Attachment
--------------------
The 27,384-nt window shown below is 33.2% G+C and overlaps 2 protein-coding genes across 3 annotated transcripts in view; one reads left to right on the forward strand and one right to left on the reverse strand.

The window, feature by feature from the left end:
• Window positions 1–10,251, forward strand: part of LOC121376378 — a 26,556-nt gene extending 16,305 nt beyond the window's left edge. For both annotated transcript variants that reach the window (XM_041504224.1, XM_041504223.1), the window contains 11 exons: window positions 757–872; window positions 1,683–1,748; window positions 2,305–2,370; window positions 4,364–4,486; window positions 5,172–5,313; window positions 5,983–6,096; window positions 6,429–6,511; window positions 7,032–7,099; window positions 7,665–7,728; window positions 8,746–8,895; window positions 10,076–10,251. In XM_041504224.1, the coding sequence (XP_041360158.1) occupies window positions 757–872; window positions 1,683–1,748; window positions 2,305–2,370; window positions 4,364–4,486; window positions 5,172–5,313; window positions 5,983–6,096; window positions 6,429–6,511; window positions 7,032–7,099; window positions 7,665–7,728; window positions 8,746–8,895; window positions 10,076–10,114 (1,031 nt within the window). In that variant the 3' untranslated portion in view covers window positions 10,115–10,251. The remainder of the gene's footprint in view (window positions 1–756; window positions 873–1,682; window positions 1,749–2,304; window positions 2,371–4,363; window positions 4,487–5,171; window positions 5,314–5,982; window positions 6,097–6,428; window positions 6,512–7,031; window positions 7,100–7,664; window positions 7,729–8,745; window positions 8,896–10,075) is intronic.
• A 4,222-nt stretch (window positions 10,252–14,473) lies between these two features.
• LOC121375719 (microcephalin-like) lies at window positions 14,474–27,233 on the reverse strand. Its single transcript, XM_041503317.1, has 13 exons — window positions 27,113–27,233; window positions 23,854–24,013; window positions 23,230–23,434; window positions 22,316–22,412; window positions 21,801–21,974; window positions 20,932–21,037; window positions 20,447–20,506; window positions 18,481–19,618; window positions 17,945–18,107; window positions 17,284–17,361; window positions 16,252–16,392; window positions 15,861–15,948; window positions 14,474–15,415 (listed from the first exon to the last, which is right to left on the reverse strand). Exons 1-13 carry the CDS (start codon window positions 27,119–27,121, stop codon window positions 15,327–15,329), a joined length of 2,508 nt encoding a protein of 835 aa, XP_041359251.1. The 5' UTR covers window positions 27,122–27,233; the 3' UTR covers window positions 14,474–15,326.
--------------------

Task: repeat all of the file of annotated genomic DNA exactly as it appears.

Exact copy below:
The 27,384-nt window shown below is 33.2% G+C and overlaps 2 protein-coding genes across 3 annotated transcripts in view; one reads left to right on the forward strand and one right to left on the reverse strand.

The window, feature by feature from the left end:
• Window positions 1–10,251, forward strand: part of LOC121376378 — a 26,556-nt gene extending 16,305 nt beyond the window's left edge. For both annotated transcript variants that reach the window (XM_041504224.1, XM_041504223.1), the window contains 11 exons: window positions 757–872; window positions 1,683–1,748; window positions 2,305–2,370; window positions 4,364–4,486; window positions 5,172–5,313; window positions 5,983–6,096; window positions 6,429–6,511; window positions 7,032–7,099; window positions 7,665–7,728; window positions 8,746–8,895; window positions 10,076–10,251. In XM_041504224.1, the coding sequence (XP_041360158.1) occupies window positions 757–872; window positions 1,683–1,748; window positions 2,305–2,370; window positions 4,364–4,486; window positions 5,172–5,313; window positions 5,983–6,096; window positions 6,429–6,511; window positions 7,032–7,099; window positions 7,665–7,728; window positions 8,746–8,895; window positions 10,076–10,114 (1,031 nt within the window). In that variant the 3' untranslated portion in view covers window positions 10,115–10,251. The remainder of the gene's footprint in view (window positions 1–756; window positions 873–1,682; window positions 1,749–2,304; window positions 2,371–4,363; window positions 4,487–5,171; window positions 5,314–5,982; window positions 6,097–6,428; window positions 6,512–7,031; window positions 7,100–7,664; window positions 7,729–8,745; window positions 8,896–10,075) is intronic.
• A 4,222-nt stretch (window positions 10,252–14,473) lies between these two features.
• LOC121375719 (microcephalin-like) lies at window positions 14,474–27,233 on the reverse strand. Its single transcript, XM_041503317.1, has 13 exons — window positions 27,113–27,233; window positions 23,854–24,013; window positions 23,230–23,434; window positions 22,316–22,412; window positions 21,801–21,974; window positions 20,932–21,037; window positions 20,447–20,506; window positions 18,481–19,618; window positions 17,945–18,107; window positions 17,284–17,361; window positions 16,252–16,392; window positions 15,861–15,948; window positions 14,474–15,415 (listed from the first exon to the last, which is right to left on the reverse strand). Exons 1-13 carry the CDS (start codon window positions 27,119–27,121, stop codon window positions 15,327–15,329), a joined length of 2,508 nt encoding a protein of 835 aa, XP_041359251.1. The 5' UTR covers window positions 27,122–27,233; the 3' UTR covers window positions 14,474–15,326.